Working exclusively with photographic film, Charles Anselmo has produced bodies of work based upon industrial complexes, peripheral urban spaces, post-Katrina New Orleans and the derelict military bases of California, always working from a platform of social-documentary narrative.
A veteran of sixty-seven photographic trips to Cuba since 2000, Anselmo has widely exhibited his Havana portfolios while visually capturing the city’s unique historical/architectural narrative. He has also conducted numerous field workshops to Havana for small groups of photographers eager to visually engage Cuba’s remarkably compelling culture for the first time.
Anselmo exhibits his photographs internationally, curates United States exhibits of work by established Cuban film photographers, operates a large format digital printing studio and will soon collaborate in the opening of a photographic printing studio and gallery in Havana. He is Visiting Lecturer at two Cuban schools: the Havana School of Creative Photography, and the San Alejandro Academy of Fine Art, Cuba’s oldest art school.
Within the fabric of populous urban environments there persist abandoned places which exist tenuously as inconvenient symbols of an earlier time, and which prompt complex questions concerning design, intention, social motivation and waste. These silent architectural icons are bestrewn with the uncertainties of the past, effectively deconstructing the man-made environment as a place of emotional permanence.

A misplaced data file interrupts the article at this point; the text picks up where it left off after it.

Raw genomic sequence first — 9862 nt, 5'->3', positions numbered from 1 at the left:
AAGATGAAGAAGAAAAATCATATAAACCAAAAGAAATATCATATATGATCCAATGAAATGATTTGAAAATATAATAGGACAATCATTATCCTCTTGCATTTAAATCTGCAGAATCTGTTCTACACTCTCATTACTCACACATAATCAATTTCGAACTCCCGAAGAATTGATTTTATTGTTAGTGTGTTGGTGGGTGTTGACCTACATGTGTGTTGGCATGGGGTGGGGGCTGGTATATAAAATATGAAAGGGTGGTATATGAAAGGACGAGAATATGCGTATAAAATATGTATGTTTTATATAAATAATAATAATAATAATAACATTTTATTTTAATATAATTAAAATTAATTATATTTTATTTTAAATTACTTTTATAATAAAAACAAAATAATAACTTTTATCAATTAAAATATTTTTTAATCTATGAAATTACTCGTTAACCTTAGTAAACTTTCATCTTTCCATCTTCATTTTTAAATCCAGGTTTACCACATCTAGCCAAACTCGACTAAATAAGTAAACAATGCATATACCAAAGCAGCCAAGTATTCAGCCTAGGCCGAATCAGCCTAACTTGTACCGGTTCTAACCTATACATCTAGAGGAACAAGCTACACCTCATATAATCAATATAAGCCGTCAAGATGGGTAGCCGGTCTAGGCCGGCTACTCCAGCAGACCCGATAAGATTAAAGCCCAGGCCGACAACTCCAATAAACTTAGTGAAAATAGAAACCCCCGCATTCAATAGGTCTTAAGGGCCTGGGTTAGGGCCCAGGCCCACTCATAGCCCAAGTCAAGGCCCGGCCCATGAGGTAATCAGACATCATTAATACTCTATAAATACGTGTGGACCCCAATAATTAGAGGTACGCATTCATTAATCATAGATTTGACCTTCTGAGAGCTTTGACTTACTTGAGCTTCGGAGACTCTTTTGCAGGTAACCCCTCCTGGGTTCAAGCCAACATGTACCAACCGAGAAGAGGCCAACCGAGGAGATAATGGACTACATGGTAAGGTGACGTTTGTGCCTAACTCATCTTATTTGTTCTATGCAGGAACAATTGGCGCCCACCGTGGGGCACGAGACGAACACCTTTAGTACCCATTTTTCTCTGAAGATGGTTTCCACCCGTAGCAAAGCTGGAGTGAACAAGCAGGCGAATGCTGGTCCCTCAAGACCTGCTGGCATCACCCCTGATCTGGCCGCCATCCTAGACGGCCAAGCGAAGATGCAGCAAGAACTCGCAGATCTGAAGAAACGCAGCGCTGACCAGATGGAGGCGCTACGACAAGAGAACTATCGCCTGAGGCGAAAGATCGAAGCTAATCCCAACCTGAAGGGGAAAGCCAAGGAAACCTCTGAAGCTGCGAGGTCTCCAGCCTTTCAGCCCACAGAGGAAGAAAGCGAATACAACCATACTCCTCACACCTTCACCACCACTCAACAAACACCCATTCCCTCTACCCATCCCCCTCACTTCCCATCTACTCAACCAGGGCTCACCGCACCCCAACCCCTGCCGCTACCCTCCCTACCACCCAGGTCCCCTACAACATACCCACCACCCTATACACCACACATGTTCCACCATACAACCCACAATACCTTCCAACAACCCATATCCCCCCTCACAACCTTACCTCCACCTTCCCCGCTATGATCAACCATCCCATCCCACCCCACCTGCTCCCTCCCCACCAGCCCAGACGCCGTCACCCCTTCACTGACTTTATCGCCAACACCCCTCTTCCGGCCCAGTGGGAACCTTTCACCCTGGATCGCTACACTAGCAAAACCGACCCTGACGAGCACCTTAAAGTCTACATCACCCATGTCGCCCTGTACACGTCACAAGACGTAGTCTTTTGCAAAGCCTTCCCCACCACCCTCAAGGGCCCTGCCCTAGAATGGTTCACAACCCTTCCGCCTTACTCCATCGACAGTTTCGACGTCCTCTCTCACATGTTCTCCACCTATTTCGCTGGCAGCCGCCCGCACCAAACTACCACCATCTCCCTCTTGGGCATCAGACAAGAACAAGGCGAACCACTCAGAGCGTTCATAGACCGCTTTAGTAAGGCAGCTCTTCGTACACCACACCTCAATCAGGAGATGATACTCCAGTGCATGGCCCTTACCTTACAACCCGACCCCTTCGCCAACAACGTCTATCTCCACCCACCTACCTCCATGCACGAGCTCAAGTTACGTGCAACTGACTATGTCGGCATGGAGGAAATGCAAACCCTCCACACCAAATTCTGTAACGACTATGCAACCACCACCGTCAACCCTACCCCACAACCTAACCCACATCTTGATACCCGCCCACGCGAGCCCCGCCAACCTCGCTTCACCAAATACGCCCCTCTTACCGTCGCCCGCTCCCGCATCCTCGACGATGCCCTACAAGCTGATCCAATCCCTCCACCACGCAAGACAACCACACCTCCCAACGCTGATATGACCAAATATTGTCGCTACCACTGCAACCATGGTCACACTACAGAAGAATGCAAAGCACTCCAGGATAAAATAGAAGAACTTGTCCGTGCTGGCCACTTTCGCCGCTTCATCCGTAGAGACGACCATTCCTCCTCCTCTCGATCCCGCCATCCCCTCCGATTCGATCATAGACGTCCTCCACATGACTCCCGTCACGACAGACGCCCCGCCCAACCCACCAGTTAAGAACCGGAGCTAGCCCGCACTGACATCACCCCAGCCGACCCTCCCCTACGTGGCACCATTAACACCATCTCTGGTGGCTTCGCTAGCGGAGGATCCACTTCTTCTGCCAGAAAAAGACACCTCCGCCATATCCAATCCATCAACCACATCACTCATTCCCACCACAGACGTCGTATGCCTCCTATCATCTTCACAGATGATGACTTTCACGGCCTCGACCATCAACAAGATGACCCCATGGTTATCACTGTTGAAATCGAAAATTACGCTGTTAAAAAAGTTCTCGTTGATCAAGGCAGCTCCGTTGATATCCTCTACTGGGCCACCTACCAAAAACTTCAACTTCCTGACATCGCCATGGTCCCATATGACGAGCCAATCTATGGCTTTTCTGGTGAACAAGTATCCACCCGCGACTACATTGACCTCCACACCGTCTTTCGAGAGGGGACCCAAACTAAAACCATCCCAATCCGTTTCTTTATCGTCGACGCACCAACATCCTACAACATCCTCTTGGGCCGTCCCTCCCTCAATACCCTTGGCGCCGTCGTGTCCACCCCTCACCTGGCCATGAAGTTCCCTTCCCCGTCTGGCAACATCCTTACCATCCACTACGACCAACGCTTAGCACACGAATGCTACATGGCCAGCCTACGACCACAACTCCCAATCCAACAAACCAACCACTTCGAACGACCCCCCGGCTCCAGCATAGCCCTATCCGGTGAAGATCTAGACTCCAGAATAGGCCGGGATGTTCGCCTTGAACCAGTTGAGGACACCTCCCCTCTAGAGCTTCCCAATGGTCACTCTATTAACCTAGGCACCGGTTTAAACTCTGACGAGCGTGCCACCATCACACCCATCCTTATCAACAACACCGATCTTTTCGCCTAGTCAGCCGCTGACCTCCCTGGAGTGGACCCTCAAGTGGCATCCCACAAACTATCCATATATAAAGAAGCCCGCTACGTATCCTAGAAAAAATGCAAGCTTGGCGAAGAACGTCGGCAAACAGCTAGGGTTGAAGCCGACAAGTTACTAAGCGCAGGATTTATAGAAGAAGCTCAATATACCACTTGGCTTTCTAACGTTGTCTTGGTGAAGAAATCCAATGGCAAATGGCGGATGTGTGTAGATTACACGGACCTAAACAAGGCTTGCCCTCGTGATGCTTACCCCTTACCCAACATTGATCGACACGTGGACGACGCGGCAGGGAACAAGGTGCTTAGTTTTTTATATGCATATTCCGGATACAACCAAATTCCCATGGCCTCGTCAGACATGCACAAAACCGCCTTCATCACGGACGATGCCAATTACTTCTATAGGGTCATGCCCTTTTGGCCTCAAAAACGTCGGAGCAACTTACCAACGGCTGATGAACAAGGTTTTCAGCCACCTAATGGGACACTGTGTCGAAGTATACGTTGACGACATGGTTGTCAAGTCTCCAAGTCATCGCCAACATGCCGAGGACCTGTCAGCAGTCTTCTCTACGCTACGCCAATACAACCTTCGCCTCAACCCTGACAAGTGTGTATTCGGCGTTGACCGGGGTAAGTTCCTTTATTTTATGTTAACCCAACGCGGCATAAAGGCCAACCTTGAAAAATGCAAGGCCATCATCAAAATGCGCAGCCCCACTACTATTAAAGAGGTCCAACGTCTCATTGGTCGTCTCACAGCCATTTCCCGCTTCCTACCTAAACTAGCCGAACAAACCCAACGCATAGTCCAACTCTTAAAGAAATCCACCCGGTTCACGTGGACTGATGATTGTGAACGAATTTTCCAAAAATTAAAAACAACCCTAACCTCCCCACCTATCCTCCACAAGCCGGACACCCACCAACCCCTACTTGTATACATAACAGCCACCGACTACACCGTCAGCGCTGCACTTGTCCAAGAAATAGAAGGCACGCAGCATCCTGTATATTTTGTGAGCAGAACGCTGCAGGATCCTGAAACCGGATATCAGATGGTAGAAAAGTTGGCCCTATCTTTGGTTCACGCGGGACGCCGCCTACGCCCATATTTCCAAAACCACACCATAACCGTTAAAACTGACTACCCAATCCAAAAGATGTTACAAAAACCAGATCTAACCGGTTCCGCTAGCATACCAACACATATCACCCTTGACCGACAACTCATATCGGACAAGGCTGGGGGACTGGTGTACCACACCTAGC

I try to evaluate the strange dissonances of this forgotten urban landscape in order to determine how memory seems to change perception as we reconsider the past. The artifacts in my photographs indicate a rich and compelling archaeology of loss and discreetly suggest a visual compression of time, memory, and the past. The images address issues of transition and history, but they’re also concerned with the role of the human witness in environments saturated with a rich metaphorical subtext, disclosed within a hidden world of remnants. Articulating their own visually inherent narratives, these disparate, fragmented realities remain disconnected from their original identities.
My photographs are formally linked by the many visual elements and textures of broken structure and interiors, but ultimately this work is more explicitly concerned with the intersection of place memory and social context. Working exclusively with medium and large format film, my images embrace an attempt to fuse an aesthetic form with a social idea as a way of interpreting the past, photographically captured in the warm palette of decay.